Going Green pt.4: Learn how to prepare dry beans


Beans, beans, the magical fruit…

Someone once asked me how I eat beans every day and don’t have gas. The answer is simple- I don’t eat canned beans. If you don’t know why canned beans give you gas, let me explain. Beans have a protective outer layer that protects it as a plant from pests, and they are high in fiber. When beans are canned, they are simply cooked on high, under pressure, for an extensive period of time. Additionally, canned beans are in an aluminum can that is coated with BPA. Aluminum is a neurotoxin, and BPA is an endocrine disruptor.

No, no, I soak my beans and cook them myself, but few people really know how to do this, or think it’s time consuming. This post is about how to do that!


Did you know that dry beans are $1/lb? That’s the cost of one can premade. Depending on the bean, a pound of dry beans can yield 3-6 glass pint jars. Since cooking a pound of beans yields this much, you can either make a big batch of beans as a meal (think baked beans), put them in the refrigerator (if you think you’ll use them in a weeks time), or put them in freezer safe storage like mason jars (don’t forget to leave a bit of head space). To stack mason jars in your freezer, you can use clementine boxes.


Beans are high in fiber, protein, folate, iron, b-vitamins, calcium, and much more. They are one of the healthiest alternatives to meat and a world-wide staple. It is far healthier for all vegans and vegetarians to consume beans instead of fake meats.

Think you don’t like beans?

Yes you do. You probably don’t like the tin-like gross canned beans. And you probably eat beans in more things than you realize. You undoubtedly like hummus, chili, baked beans, tacos, minestrone soup (or this Moroccan soup), Dominican beans and rice, black bean burgers…and much more. If you haven’t tried any of these recipes, I can’t recommend them more! (I recently discovered a cold dish called Cowboy salad that I LOVE! I also enjoy three-bean salads in the summer- a quick Google search will lend a thousand recipes of each). I even put chickpeas in my spaghetti!

So you’ve gone to the store and you get some beans. It’s ok if you don’t know which beans to choose. For soups, you’ll want chickpeas for ethnic soups, white beans for Italian soups, and kidney beans for meaty soups. For chili you’ll want black beans and/or kidney beans. Hummus is made from chickpeas and tahini. Tacos go well with black beans or chickpeas, and beans and rice usually use any kind of bean besides chickpeas. The rest is self-explanatory. I do NOT recommend that your first bean project be with chickpeas, and I’ll explain why later. (chickpeas=garbanzo beans)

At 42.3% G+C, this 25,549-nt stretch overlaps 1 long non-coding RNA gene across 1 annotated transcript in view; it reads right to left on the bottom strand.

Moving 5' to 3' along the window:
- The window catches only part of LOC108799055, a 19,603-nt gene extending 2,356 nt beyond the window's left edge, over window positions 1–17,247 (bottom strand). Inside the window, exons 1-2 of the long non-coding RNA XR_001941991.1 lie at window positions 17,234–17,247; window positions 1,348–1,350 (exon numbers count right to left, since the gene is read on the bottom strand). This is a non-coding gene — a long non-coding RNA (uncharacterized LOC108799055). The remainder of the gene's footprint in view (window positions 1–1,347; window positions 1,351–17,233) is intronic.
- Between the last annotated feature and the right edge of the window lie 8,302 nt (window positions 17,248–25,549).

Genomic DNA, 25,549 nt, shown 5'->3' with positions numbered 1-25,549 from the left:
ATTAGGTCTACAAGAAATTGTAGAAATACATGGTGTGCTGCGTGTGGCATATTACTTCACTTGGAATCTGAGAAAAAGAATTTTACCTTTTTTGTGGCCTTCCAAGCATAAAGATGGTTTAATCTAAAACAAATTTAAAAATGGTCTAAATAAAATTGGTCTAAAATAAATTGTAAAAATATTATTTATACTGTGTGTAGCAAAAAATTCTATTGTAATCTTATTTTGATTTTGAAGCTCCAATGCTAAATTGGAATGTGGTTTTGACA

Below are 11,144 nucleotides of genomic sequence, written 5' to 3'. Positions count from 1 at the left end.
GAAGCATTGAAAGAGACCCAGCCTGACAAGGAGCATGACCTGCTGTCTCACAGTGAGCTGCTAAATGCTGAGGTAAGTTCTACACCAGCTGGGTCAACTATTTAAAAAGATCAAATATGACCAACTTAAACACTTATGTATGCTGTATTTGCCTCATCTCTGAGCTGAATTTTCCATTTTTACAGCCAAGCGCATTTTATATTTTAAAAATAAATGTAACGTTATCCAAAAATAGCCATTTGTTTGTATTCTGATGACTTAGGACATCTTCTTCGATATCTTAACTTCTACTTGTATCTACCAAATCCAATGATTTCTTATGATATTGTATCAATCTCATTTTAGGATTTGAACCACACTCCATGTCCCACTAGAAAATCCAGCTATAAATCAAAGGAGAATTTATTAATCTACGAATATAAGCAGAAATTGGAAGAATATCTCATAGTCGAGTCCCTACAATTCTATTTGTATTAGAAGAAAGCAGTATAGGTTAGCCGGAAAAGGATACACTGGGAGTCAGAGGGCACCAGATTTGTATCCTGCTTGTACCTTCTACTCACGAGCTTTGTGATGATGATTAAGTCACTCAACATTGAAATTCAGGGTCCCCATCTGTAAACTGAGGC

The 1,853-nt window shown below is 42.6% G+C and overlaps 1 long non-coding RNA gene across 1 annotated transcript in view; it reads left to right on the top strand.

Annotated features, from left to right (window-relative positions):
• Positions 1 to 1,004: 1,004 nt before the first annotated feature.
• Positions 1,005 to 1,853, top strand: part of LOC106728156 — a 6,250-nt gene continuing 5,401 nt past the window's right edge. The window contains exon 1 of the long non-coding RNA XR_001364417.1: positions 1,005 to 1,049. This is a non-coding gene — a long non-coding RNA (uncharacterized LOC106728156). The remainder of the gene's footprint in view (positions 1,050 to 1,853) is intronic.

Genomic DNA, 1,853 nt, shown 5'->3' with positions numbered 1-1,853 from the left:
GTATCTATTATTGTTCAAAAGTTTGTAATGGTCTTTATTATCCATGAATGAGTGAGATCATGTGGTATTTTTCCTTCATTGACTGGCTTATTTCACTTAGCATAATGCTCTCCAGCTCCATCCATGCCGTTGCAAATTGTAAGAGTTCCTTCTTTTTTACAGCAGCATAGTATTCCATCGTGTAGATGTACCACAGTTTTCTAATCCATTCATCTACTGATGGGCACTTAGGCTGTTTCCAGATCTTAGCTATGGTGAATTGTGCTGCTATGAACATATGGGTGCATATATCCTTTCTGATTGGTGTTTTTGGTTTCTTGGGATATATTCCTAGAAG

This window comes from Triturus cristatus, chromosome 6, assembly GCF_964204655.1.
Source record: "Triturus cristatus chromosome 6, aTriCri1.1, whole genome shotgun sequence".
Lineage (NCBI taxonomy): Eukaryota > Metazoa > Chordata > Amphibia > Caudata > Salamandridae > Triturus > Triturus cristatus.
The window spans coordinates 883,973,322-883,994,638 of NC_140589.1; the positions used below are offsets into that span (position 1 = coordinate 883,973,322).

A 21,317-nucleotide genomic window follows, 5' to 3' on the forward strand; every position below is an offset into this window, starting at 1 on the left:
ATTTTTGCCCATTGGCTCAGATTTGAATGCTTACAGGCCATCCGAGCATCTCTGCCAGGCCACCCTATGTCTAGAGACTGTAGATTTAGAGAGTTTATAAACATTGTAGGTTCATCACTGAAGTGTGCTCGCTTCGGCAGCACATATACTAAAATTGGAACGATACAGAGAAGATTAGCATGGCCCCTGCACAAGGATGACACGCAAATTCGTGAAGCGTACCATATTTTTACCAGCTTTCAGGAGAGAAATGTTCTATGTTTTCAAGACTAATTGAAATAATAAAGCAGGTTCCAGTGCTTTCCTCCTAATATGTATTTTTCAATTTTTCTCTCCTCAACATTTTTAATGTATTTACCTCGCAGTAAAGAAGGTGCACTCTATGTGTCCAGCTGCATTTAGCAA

If you have food allergies or Celiac disease, check to make sure your beans are not cross-contaminated by checking the label.


Once you bring your beans home, put them in a large bowl, and rinse them a few times (you can also use a strainer). Then fill the bowl so that it has at least a 1:3 ratio of beans to water. I recommend that you fill the bowl as much as you can without spilling it. Chickpeas are very different. They are hard and take a lot of water. You will need a 1:5 or 1:6 ratio of water for chickpeas. They will also have to be soaked for a FULL 36 hours.


Place the bowl in a warm place. Stir in 2-3 tablespoons of plain yogurt (I use homemade plain soy yogurt). Cover the bowl with a lid or plate and leave it there 24-36 hours. I know what you’re thinking…won’t it rot?

No. It won’t rot. It won’t sour. You will not get food poisoning. The bacteria in the yogurt is going to break down your beans so that they don’t make you so sick and gassy when you eat them, and so you can absorb all of their nutrients. It’s one of the few things that wack-job Sally Fallon got right in her stupid book. Additionally, they must be covered and not open so that air debris and germs don’t get in and disturb the healthy bacteria that is partially digesting your food for you.


Sally Fallon also failed to mention that you don’t have to be so paranoid about soaking, because one of those things in beans is called phytic acid, which we need to prevent disease, and it is often mostly cooked out of food, but folks with digestive disorders benefit from soaking, sprouting and fermenting. I am one of those people.


I digress. After 24-36hrs, put your beans in a strainer and rinse them. Then put them in your crockpot or pot of choice, and either season them into a dish, or boil them until they’re soft. From there you can eat them or store them. In a pot stovetop, beans can take about 25-45 minutes, depending on the bean. It’s helpful to cook them in a large pot on medium high with the lid on. Beans foam when they cook, but it’s not a big deal. Chickpeas take FOREVER to cook- I mean an hour to three hours, depending on how many you’re cooking. How do you know when the beans are done? I use the “smoosh test”- I smoosh them with a spoon. If they’re mooshy like the ones I buy at the store in a can, they’re done.



This is my new favorite dish! It’s a carrot-ginger potato bowl with chickpeas and chard.  Link here!


4 thoughts on “Going Green pt.4: Learn how to prepare dry beans

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